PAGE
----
Having a third person present is a good idea, particularly if they can take care of the model's hair and make-up. Even the best prepared models suffer the effects of wind and spray. If the intention is to sell images, never underestimate the value of a professional model or the need for a professional hair and makeup artist. Hiring such talent is expensive but may determine the success of the shoot. If shots are planned that require the photographer or model to be in the water, a third person can also warn of approaching waves and hold a reflector when required.
Make sure that the planned shots are executed in the best order. Once hair is wet it cannot be dried and restored very quickly. Dry shots should therefore be done before wet shots. Similarly, certain sitting or lying poses may result in marks on the models skin. Knees are particularly easily pressure marked. Sand will also get all over the model, particularly if body oil is used to achieve a sheen.
The best time to shoot a swimwear model is when the sun is relatively low over the water. Water and sky make a good backdrop, unless of course there is some very attractive element on the landward side. Backlighting works well, provides good hair light and perhaps a golden rims around the figure, and avoids squinting or strained facial expressions. Fill of some sort is necessary to reduce contrast, so take flashguns and reflectors. As the intensity of the light fades and shutter speeds reduce, use a tripod to keep the camera stable. Fitting tennis balls to the tripod feet helps to prevent them sinking too much in wet sand.
Take care of the photographic equipment. Sand and salt spray are the deadly enemies of photographic equipment and can easily cause serious damage. Take only what is required to the beach and cover equipment with plastic bags whenever possible. Some photographers use flexible lightweight underwater camera bags when working in the water.
In everyday life we hear a number of flattering terms used to describe women with good looks - pretty, lovely, photogenic, beautiful etc etc. However these terms are not used particularly carefully and in any case are not easy to define. The two most meaningful words to a photographer are "beautiful" and "photogenic". They are not the same thing, and "photogenic" is the more important of the two.
A model can be beautiful but not particularly photogenic. She can also be photogenic although not notably beautiful. Finally, as is the case for the fortunate few, she may be both beautiful and photogenic.
The meaning of beauty is discussed in another article, but a photographer discovers whether a model is photogenic when he or she has spent some time photographing her. There is no scientific process that can be used to determine whether someone is or is not photogenic, but experience behind a camera provides the answer.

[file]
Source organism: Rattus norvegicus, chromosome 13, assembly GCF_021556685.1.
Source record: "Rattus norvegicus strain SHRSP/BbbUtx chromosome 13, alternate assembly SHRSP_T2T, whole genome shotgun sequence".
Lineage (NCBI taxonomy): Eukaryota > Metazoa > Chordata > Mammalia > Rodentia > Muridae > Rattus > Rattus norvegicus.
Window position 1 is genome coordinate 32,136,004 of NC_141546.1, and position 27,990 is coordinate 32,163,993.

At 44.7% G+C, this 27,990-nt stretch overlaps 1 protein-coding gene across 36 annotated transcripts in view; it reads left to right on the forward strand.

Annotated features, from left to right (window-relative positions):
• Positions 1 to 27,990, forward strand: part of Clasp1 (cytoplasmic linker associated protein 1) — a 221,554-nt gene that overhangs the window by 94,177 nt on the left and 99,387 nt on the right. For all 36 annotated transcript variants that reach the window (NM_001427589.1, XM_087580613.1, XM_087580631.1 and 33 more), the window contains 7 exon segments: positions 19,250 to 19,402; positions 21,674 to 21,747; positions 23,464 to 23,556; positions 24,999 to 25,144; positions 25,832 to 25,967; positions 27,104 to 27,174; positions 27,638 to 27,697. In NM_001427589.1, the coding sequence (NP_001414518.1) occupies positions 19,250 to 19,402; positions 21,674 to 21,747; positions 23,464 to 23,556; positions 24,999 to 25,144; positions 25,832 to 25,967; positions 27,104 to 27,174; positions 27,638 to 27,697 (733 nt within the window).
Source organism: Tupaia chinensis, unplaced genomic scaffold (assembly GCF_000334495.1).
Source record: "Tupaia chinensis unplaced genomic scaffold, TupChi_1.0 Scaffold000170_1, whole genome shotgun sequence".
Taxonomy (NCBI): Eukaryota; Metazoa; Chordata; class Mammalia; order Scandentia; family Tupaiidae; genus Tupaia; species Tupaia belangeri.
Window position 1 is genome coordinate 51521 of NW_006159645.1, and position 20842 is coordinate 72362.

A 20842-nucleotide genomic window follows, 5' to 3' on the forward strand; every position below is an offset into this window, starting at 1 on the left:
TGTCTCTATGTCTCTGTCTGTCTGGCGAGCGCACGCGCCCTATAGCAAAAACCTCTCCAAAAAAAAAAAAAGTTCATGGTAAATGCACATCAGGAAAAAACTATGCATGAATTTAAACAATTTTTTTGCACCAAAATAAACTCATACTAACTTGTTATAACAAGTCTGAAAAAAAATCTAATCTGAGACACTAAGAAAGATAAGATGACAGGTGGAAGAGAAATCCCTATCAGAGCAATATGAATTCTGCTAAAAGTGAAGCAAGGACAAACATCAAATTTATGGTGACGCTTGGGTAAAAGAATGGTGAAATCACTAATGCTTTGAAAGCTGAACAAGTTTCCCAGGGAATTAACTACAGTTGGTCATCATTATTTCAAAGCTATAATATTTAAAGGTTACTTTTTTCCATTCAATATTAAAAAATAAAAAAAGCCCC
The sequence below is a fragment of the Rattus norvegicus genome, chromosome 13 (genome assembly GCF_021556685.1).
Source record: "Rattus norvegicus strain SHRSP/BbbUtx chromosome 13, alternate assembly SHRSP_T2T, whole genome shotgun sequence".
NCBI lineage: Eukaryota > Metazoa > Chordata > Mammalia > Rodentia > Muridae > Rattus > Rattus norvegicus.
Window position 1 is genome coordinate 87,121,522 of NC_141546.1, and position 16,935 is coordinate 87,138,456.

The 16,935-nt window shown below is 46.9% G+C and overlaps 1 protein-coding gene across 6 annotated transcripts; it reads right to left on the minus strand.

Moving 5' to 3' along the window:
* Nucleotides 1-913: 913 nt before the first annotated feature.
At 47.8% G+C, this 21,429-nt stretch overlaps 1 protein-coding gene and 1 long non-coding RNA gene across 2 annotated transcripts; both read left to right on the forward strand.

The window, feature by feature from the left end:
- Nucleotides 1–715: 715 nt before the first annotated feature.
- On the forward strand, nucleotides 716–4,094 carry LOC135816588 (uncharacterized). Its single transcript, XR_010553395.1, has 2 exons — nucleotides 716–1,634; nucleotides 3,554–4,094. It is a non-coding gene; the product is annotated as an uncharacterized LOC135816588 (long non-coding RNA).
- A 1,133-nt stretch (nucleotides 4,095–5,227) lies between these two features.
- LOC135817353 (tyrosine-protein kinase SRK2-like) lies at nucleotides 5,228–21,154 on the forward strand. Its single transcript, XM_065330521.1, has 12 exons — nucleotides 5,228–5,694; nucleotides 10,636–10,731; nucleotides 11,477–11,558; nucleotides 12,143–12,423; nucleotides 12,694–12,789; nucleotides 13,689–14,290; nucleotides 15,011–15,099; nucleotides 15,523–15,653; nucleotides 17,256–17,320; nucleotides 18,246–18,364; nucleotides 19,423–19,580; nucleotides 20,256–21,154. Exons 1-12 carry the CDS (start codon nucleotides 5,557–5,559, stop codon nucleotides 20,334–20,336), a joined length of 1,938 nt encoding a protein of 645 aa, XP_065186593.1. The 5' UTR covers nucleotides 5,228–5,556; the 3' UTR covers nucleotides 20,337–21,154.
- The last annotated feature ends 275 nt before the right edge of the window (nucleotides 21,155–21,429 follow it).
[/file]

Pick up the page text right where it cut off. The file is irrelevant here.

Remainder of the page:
Some women have physical beauty in abundance yet somehow do not make good beauty photographs. The look is just not there and the images don't really work. Perhaps it is the inability of the model to relate to the camera, or something wrong with the relationship or communication between photographer and model, or perhaps it is something about the facial features or a personal characteristic buried deep inside the mind.
Many times over the years photographers work with models who turn up at their studio in a T-shirt and jeans and an old pair of trainers. They dump a bag of clothes on the floor and go looking for a cup of coffee. Sometimes the heart sinks because the model does not at first sight look particularly stunning. Some may look rather plain and others have strong features.
However, a good make-up artist is worth her weight in gold because she has an eye for the special characteristics of each model and also knows how to use them in practice. The girl that emerges from the make-up or hairdresser's room may consequently be transformed. Models with strong looks may be more difficult to transform to a particular image and hence not suited to every role, whereas the appearance of those with plainer or more bland looks may be more easily adapted. Some talent spotters look for an "unwritten page" in the face of a potential model, but others would not agree.
Personality contributes much to being photogenic. Yes, physical beauty is always an advantage. However an ability to hit the right positions and poses, and a personality that reveals itself through attitude, facial characteristics and sparkling or alluring eyes, are both priceless. A really good model delivers excellent images one after the other. The photographer does not have to work quite as hard to achieve results - they just keep coming. The feeling is different for both photographer and model.